Mayor Pete Buttigieg and Salvation Army Officers

Mayor Pete Buttigieg visits Salvation Army housing program in LA

By Robert Brennan – 

Mayor Pete Buttigieg from South Bend, Indiana, visited The Salvation Army’s Watts Bridge Housing program Jan. 10 to get a first-hand look of a new model to combat homelessness in Los Angeles. 

“This is a good time to remember that the crisis of homelessness, the crisis facing unhoused people, touches communities of every size and every climate and every part of the country,” Buttigieg told the Los Angeles Times.

The program, which has been open for less than two months, is currently at capacity with 100 residents—70 male and 30 female.

“This program is a low barrier shelter aimed at providing immediate relief to people living on the street,” said Program Director Santiago Reyes, who said each resident, though independent and not required to enter into any formal programming or 12-step program, has access to case management and a variety of services to help find a permanent housing situation.

Another unique aspect of this location is its pets policy. “It may not sound like a big deal to many people when they hear we accept residents with pets,” Reyes said. “But many times, that dog a person has had as a companion during their life on the street, is the only friend they have.” Residents are not only provided space for their dogs at the shelter, but there is a fenced in kennel so the dogs can exercise out in the fresh air.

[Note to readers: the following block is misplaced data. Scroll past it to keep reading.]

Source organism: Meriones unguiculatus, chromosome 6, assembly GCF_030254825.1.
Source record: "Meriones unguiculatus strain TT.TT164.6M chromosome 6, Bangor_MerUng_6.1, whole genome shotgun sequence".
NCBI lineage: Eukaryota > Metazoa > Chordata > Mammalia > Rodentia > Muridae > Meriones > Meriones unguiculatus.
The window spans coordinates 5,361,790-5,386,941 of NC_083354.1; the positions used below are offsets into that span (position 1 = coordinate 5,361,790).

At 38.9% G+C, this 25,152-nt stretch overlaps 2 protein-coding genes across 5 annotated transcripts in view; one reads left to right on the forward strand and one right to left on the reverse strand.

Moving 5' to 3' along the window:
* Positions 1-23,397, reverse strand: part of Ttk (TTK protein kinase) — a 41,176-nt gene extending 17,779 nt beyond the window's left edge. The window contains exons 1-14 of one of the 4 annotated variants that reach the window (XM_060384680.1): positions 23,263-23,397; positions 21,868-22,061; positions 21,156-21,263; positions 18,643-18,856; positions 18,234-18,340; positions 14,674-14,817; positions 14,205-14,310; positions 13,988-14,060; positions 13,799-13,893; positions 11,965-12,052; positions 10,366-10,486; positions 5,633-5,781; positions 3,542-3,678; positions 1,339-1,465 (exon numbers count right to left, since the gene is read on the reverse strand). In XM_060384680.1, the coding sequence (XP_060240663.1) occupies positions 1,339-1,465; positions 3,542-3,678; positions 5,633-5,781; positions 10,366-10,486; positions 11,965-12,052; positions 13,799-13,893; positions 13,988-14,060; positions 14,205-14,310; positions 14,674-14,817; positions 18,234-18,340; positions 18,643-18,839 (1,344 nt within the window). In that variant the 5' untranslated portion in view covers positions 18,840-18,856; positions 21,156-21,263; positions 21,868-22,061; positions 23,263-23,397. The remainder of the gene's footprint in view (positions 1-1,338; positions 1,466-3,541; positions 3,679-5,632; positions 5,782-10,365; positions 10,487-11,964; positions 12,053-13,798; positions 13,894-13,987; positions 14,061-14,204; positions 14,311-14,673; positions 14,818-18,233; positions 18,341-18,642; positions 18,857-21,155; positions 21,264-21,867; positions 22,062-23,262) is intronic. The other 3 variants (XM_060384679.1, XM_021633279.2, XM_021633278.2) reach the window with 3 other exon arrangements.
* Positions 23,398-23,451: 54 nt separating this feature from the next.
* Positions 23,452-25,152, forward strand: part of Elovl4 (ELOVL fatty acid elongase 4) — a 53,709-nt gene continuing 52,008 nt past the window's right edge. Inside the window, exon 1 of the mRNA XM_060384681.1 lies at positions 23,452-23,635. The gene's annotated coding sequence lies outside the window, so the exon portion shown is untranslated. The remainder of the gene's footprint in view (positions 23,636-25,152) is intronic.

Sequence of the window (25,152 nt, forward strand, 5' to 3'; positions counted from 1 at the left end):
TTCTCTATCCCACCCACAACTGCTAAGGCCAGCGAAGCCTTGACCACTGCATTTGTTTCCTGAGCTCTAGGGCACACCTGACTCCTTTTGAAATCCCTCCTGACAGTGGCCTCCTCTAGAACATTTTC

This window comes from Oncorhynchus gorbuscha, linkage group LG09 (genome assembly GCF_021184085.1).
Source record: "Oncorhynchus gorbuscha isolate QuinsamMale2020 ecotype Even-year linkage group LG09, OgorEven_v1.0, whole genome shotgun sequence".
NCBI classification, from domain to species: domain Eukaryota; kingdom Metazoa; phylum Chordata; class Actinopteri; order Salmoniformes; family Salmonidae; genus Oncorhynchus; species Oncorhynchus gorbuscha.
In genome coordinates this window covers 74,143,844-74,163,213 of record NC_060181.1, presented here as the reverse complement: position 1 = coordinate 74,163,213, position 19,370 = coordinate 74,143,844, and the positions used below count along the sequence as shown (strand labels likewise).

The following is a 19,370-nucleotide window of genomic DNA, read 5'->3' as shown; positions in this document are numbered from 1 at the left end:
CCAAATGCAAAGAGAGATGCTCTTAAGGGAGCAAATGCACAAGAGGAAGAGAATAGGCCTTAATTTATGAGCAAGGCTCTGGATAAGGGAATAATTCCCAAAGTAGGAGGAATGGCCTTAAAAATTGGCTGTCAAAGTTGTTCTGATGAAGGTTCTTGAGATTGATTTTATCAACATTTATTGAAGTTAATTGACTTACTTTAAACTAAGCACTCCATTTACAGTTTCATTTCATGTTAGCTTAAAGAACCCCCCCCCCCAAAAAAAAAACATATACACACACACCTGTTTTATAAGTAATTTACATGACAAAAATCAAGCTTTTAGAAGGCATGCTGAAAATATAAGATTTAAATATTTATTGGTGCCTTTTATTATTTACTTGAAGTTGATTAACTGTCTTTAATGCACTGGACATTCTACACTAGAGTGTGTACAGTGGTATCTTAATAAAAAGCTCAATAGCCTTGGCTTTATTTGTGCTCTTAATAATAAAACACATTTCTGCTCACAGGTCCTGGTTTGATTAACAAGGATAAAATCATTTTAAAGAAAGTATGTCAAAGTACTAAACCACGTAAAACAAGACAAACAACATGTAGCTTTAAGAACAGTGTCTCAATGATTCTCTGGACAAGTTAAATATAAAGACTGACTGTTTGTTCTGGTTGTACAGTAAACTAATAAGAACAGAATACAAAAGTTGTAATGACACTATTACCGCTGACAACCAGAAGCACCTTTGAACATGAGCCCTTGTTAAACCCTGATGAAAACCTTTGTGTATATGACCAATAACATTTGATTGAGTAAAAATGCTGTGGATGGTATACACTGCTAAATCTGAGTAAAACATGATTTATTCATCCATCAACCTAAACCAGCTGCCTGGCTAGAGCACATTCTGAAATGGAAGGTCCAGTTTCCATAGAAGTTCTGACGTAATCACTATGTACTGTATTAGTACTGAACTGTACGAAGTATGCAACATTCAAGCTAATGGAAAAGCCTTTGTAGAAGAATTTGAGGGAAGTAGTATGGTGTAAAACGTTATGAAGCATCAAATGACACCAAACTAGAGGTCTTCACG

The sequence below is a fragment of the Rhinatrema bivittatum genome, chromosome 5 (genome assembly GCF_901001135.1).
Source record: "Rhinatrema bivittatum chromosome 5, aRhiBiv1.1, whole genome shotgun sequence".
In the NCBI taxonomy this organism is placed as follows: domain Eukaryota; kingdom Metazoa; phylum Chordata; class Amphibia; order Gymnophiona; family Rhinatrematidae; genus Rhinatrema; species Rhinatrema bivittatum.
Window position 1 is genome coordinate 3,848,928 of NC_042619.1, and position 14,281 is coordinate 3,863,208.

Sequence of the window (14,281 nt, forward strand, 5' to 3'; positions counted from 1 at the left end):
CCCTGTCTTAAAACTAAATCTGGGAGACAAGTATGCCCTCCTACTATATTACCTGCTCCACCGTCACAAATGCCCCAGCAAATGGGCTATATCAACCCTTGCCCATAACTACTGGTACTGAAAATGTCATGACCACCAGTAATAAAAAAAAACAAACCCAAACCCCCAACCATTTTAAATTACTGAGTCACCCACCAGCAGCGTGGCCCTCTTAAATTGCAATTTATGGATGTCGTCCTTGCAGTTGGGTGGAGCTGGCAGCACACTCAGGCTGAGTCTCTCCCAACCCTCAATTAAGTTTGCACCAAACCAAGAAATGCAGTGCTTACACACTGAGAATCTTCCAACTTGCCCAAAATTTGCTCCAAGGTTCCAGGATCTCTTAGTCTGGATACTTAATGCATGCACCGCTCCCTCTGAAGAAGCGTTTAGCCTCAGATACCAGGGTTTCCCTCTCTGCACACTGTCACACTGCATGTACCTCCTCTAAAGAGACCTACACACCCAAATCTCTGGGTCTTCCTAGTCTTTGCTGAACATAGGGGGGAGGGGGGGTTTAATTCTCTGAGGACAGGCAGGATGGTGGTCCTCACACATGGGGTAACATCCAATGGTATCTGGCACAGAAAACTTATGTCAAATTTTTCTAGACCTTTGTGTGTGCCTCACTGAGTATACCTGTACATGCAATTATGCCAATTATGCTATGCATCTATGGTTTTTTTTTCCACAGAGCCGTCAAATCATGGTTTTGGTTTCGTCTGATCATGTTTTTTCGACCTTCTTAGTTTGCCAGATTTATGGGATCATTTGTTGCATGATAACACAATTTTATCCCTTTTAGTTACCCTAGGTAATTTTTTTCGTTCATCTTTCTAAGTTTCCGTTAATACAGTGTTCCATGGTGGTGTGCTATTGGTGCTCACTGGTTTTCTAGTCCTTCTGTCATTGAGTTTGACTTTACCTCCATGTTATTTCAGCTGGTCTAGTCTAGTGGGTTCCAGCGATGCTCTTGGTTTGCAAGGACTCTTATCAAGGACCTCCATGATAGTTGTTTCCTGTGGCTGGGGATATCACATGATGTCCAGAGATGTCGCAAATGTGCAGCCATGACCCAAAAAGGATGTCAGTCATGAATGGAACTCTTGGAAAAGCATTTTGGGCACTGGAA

Buttigieg was escorted through The Salvation Army’s program by LA City Councilman Joe Buscaino, representing the commitment of local government to come side by side with The Salvation Army to find a cure for homelessness. Buscaino and Buttigieg were also joined by California South Divisional Commander Lt. Colonel John Chamness and General Secretary Osei Stewart who provided details about The Salvation Army’s policy of providing care to all in need without discrimination.

The group also heard personal testimonies of residents of the Watts Bridge Housing program that put a human face on homelessness—some were professional people, some were part of city government, but all expressed welcome and hope received from The Salvation Army at this facility. Buttigieg commended the model The Salvation Army is employing at Watts, and was especially appreciative of the Army’s sensitivity to those of the LGBTQ community.  

“More shelters like the one in Watts are being planned by the California South Division,” Chamness said. “And with the cooperation of private, business and civic stake-holders, The Salvation Army expects to bring hundreds more men and women…and their pets, off the streets of the Southland and into not only shelter, but on a path toward a stable and promising future.”

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